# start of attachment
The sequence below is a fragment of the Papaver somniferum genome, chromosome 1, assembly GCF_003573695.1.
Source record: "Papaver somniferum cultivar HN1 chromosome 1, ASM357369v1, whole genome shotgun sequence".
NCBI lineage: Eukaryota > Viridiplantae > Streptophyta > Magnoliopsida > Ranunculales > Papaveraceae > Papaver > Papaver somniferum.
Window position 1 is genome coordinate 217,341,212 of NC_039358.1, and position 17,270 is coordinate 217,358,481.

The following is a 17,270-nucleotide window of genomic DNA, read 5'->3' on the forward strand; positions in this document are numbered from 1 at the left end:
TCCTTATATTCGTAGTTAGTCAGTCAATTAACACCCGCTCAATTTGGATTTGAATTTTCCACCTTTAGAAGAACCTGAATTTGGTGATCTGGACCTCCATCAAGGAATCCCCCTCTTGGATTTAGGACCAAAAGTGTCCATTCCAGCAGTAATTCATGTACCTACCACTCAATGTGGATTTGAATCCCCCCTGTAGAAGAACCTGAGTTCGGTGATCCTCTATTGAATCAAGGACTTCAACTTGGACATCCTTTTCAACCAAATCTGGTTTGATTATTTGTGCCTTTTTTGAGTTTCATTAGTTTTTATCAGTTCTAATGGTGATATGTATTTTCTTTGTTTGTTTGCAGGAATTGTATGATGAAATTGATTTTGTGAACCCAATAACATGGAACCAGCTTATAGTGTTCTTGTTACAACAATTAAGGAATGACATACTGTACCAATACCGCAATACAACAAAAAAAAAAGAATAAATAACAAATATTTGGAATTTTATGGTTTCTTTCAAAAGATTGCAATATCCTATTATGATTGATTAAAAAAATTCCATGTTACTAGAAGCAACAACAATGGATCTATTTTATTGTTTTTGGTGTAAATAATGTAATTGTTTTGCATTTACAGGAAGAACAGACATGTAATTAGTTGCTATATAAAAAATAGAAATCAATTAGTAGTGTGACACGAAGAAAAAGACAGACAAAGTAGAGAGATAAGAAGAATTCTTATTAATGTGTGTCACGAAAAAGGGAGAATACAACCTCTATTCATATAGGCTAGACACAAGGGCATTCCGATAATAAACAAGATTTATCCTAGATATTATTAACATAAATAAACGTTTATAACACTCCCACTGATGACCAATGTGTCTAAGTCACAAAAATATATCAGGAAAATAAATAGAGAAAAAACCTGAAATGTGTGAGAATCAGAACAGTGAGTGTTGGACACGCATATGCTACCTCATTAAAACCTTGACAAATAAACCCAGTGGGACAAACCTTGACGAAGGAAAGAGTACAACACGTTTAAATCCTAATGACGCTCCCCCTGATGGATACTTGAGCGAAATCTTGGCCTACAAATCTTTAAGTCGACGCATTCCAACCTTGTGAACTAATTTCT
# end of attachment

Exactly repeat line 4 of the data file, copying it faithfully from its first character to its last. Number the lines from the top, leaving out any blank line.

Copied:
Window position 1 is genome coordinate 217,341,212 of NC_039358.1, and position 17,270 is coordinate 217,358,481.